Interstitial cystitis is a disorder of the urinary system that causes bladder pain & pressure and pain upon urination. It can also cause problems with urgency and frequency. The pain is often relieved by urinating, but sometimes, if something particularly irritating to the bladder has been consumed, it stays painful even when the bladder is empty.
Diagnosed: June 2014.
Probable cause: endometriosis, fibromyalgia.
Treatment: urethral dilation, painkillers, avoiding over-hydration.
Psoriasis is an autoimmune disorder where there is an overproduction of skin cells that cause inflamed and scaly patches of skin. My particular kind of psoriasis started only on my scalp and oily parts of my face, following the same pattern as dandruff (seborrheic dermatitis), but eventually started to show up on my legs as well.
Diagnosed: December 2015.
Probable cause: broken immune system.
Treatment: topical medicated products, reducing stress, moisturising.
Endometriosis is a condition where cells similar to endometrial tissue, which normally grows inside of the uterus and is what is shed during menstruation, grow outside of the uterus. It can grow almost anywhere in the general vicinity of the uterus, but it cannot be shed like regular endometrial tissue causing a painful build-up, particularly during your period.
Diagnosed: March 2018.
Probable cause: unknown.
Treatment: progestin-only birth control.
The same autoimmune disorder that causes my psoriasis also affects a number of my joints. Arthritis is the swelling of joints, causing pain and stiffness. My most affected joints are mostly on my right side: sacroiliac (hip to pelvis) joint, shoulder, neck and toes, but I also have a bad left knee.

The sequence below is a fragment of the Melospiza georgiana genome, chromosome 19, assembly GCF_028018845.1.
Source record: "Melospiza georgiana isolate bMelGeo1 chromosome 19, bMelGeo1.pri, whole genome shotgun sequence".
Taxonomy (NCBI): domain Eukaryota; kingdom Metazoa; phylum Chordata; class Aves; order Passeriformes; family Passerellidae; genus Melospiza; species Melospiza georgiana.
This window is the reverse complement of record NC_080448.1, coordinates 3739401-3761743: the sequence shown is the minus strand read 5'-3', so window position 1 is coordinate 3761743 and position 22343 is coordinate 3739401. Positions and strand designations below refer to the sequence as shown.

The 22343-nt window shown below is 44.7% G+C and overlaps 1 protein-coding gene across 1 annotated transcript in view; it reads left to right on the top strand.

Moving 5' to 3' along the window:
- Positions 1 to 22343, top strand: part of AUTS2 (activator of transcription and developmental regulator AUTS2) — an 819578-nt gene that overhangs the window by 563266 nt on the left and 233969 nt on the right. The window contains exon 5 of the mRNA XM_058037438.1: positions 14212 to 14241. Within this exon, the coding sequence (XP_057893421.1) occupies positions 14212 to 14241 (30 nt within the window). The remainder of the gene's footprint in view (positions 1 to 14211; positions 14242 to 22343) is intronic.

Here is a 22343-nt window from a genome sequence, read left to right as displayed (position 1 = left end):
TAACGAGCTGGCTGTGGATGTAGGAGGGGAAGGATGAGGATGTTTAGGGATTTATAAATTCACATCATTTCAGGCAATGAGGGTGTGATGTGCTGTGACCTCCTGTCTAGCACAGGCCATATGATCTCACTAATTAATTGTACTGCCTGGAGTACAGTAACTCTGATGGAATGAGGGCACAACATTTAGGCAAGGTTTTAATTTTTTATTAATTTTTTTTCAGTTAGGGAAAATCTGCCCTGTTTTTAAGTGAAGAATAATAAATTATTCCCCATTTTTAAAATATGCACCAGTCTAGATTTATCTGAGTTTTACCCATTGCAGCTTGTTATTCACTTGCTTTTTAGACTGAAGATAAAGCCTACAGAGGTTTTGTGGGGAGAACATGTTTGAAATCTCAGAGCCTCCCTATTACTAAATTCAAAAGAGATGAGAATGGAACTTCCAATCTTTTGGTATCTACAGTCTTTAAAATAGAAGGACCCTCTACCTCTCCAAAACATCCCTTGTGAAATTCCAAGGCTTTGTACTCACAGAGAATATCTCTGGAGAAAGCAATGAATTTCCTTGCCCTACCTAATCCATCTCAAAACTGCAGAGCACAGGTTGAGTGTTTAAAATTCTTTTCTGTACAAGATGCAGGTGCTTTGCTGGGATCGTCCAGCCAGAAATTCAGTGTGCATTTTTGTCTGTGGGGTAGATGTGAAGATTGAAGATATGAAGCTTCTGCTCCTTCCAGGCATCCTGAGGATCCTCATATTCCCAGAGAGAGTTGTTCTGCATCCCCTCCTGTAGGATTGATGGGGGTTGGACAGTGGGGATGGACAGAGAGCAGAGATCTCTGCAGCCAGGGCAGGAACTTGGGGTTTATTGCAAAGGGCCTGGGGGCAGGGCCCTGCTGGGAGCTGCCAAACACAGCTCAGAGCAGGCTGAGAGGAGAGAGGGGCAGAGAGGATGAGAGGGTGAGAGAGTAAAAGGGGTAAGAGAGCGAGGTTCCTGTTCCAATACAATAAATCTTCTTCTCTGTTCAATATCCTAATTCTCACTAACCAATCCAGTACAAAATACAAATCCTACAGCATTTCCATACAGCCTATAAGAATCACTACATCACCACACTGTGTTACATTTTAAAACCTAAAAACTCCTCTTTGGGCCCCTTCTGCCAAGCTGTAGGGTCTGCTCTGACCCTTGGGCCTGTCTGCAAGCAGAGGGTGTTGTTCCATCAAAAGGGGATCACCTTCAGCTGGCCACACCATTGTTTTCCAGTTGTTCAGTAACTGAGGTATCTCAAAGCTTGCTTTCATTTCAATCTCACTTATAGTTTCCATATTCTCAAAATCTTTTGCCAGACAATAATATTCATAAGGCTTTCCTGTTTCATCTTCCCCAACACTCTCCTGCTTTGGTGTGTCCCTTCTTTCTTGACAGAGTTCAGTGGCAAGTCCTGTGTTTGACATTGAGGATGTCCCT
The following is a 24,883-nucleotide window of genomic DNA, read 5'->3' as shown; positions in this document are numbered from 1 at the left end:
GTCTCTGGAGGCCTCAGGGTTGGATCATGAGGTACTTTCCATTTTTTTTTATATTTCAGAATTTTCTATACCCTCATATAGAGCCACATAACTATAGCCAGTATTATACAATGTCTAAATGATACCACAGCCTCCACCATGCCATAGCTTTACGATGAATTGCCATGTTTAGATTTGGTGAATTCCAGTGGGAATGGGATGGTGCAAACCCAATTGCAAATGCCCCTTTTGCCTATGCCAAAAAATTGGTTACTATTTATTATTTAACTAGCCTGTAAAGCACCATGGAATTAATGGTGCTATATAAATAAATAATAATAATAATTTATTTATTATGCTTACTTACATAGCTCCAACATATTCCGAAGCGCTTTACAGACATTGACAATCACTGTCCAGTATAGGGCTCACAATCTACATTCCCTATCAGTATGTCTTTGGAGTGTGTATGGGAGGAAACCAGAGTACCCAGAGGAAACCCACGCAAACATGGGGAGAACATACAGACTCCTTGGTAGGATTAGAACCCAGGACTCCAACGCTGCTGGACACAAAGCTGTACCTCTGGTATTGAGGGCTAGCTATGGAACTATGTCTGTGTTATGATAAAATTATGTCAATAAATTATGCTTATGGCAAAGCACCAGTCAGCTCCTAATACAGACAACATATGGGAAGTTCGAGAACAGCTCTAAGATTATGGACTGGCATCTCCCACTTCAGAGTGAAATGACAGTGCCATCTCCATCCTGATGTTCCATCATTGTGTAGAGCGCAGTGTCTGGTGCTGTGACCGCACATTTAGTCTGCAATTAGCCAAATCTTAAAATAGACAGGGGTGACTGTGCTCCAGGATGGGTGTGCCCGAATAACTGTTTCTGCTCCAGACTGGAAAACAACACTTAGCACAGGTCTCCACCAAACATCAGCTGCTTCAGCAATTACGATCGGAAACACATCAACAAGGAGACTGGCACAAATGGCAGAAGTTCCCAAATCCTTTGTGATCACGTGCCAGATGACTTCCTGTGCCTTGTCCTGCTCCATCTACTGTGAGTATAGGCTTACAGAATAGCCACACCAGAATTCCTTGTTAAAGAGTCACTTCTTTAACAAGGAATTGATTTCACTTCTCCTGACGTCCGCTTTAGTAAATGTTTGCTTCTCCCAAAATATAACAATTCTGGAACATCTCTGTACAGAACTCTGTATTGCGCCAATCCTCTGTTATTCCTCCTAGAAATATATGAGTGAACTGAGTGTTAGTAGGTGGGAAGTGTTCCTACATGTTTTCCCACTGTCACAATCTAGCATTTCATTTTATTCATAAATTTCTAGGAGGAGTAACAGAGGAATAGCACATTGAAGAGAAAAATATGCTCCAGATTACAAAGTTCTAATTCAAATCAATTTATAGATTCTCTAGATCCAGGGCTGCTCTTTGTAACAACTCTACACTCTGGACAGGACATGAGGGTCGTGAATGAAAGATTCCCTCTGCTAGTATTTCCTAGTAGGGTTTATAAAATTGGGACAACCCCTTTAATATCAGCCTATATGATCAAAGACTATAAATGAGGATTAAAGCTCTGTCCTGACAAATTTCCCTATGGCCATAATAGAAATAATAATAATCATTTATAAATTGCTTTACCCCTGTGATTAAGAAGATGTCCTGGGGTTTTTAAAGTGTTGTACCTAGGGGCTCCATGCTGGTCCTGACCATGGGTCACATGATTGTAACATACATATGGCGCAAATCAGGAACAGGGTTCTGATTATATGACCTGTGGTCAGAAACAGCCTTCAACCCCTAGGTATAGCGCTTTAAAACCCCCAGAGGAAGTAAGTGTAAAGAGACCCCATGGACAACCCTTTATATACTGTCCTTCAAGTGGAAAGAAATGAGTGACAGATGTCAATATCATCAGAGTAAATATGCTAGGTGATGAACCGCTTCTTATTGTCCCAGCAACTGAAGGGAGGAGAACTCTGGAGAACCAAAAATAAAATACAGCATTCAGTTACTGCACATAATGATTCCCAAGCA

Diagnosed: August 2018.
Probable cause: psoriasis, broken immune system.
Treatment: painkillers, rest.
Most people have at least one mild sinus infection in their lifetime, so imagine that, but… all the time. My sinuses are constantly inflamed and do not respond to steroidal treatment. I wake up with full sinuses most mornings and often have pain in my face.
Diagnosed: March 2021.
Probable cause: broken immune system.
Treatment: antihistamines, saline rinses.
ADHD is a neurodevelopmental issue that is best described as an executive function disorder that can cause inattention, hyperactivity and/or impulsivity to a level that is disruptive to everyday life. I have a combined (hence the C) diagnosis, meaning that I struggle with all three of these, but you can also be primarily inattentive or primarily hyperactive/impulsive.
Diagnosed: November 2022.
Probable cause: neurodevelopment.
Treatment: stimulant medication, therapy.
Peripheral neuropathy is a nerve disorder that causes pain, numbness, weakness and other sensations in the peripheral nerves (nerves located outside of the brain and spinal cord). Following my COVID infection, I found that I had extra pain and strange sensations in my arms and legs. After seeing improvement with treatment, I was officially diagnosed.
Diagnosed: September 2023.
Probable cause: COVID.
Treatment: low-dose tricyclic antidepressants, massage.
Temporomandibular Joint Dysfunction
TMJD affects your jaw and the muscles surrounding it, causing a variety of different symptoms. I didn’t consider TMJD at all because my jaw doesn’t hurt at all, but after ruling out everything else that caused hearing loss, tinnitus and ear fullness following my COVID infection, it was determined that my jaw was the cause of the issue.
Diagnosed: November 2023.
Probable cause: stress.
Treatment: physiotherapy, stress-reduction techniques.
Unofficial, Revised & Removed Diagnoses
Long COVID is characterised by symptoms that last longer than 5 weeks following an acute COVID infection. With the absence of a positive test due to the infection happening in early 2020 combined with my existing post-viral diagnosis (ME/CFS), my doctor was not able to officially diagnose me with Long COVID despite believing that I do have it. Since the beginning of the pandemic, I have suffered from increased symptoms of ME/CFS and fibro with the added symptoms of breathlessness and heart issues. The heart issues got worse following a confirmed COVID infection in 2023, but Long COVID has not been confirmed.
Illness Anxiety Disorder